But ambition was greater than ideology, at least that early in the war, because Logan was casting a wide net for his officer’s commission and was able to cajole his way into General U.S. Grant’s favor. Logan was soon commissioned as Colonel of the 31st Illinois Infantry shortly after the Battle of Bull Run and so wore the blue for the whole of the war.
Many in the 15th Tennessee held a grudge against Logan for the rest of their lives, feeling that he betrayed them for his personal ambitions.
The following is the general order that Logan issued in 1868:
HEADQUARTERS GRAND ARMY OF THE REPUBLIC
General Orders No.11, WASHINGTON, D.C., May 5, 1868
The 30th day of May, 1868, is designated for the purpose of strewing with flowers or otherwise decorating the graves of comrades who died in defense of their country during the late rebellion, and whose bodies now lie in almost every city, village, and hamlet church-yard in the land. In this observance no form of ceremony is prescribed, but posts and comrades will in their own way arrange such fitting services and testimonials of respect as circumstances may permit.
We are organized, comrades, as our regulations tell us, for the purpose among other things, “of preserving and strengthening those kind and fraternal feelings which have bound together the soldiers, sailors, and marines who united to suppress the late rebellion.” What can aid more to assure this result than cherishing tenderly the memory of our heroic dead, who made their breasts a barricade between our country and its foes? Their soldier lives were the reveille of freedom to a race in chains, and their deaths the tattoo of rebellious tyranny in arms. We should guard their graves with sacred vigilance. All that the consecrated wealth and taste of the nation can add to their adornment and security is but a fitting tribute to the memory of her slain defenders. Let no wanton foot tread rudely on such hallowed grounds. Let pleasant paths invite the coming and going of reverent visitors and fond mourners. Let no vandalism of avarice or neglect, no ravages of time testify to the present or to the coming generations that we have forgotten as a people the cost of a free and undivided republic.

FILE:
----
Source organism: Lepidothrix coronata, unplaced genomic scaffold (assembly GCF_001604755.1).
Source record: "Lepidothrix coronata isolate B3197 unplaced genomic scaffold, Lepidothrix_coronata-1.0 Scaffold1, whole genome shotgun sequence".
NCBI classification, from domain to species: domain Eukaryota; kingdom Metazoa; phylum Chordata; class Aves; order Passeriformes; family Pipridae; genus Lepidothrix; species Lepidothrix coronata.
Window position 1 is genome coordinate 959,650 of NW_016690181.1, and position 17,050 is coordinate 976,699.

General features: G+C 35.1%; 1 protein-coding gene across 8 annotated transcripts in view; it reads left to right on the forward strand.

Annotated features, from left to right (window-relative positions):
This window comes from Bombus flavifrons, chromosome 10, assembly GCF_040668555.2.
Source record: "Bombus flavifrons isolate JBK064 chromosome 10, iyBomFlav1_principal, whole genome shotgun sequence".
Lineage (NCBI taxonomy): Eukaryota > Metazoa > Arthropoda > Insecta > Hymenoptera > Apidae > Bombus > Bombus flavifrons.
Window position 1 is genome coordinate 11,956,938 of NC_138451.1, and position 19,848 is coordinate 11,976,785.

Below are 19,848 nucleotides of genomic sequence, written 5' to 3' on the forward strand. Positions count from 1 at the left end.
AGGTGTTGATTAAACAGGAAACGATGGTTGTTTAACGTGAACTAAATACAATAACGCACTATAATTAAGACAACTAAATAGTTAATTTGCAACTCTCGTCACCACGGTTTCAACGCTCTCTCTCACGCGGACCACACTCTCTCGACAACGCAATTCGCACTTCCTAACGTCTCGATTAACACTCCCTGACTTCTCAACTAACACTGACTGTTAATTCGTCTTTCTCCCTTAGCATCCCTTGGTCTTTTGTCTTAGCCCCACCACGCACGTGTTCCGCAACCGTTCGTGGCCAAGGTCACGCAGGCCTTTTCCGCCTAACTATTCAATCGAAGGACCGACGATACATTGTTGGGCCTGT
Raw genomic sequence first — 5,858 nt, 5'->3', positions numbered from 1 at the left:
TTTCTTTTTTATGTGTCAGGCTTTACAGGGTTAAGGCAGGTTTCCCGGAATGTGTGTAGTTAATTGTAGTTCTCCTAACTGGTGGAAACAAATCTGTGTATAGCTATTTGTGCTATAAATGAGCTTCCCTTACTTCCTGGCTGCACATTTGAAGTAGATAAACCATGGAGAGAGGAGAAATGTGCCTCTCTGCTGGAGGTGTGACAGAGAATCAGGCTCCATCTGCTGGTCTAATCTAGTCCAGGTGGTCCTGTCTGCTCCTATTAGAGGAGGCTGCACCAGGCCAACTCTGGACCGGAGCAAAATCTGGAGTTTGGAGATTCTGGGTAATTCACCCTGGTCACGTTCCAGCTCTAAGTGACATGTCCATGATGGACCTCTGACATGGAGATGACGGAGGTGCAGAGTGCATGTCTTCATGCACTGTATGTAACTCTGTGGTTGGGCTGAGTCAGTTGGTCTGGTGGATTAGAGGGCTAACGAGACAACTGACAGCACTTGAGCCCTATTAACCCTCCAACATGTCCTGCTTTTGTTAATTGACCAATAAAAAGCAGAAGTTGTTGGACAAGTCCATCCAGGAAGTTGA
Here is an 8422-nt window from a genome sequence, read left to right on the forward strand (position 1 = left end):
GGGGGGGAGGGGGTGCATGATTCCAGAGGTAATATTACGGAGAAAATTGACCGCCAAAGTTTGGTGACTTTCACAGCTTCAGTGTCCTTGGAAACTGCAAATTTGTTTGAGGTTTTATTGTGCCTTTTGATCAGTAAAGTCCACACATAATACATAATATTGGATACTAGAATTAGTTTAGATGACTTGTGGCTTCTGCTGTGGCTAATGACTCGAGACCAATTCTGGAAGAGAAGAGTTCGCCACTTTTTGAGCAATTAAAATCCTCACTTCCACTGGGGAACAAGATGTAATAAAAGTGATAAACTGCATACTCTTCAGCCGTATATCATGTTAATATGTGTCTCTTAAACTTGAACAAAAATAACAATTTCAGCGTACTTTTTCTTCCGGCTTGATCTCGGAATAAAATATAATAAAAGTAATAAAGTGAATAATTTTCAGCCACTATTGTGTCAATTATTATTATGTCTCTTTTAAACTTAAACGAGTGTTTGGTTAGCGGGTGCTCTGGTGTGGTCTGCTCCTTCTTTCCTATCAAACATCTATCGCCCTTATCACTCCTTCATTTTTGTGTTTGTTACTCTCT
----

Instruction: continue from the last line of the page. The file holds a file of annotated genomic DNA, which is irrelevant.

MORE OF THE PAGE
If other eyes grow dull, other hands slack, and other hearts cold in the solemn trust, ours shall keep it well as long as the light and warmth of life remain to us.
Let us, then, at the time appointed gather around their sacred remains and garland the passionless mounds above them with the choicest flowers of spring-time; let us raise above them the dear old flag they saved from dishonor; let us in this solemn presence renew our pledges to aid and assist those whom they have left among us a sacred charge upon a nation’s gratitude, the soldier’s and sailor’s widow and orphan.
It is the purpose of the Commander-in-Chief to inaugurate this observance with the hope that it will be kept up from year to year, while a survivor of the war remains to honor the memory of his departed comrades. He earnestly desires the public press to lend its friendly aid in bringing to the notice of comrades in all parts of the country in time for simultaneous compliance therewith.
Department commanders will use efforts to make this order effective.
By order of
JOHN A. LOGAN,
WM. T. COLLINS, A.A.G.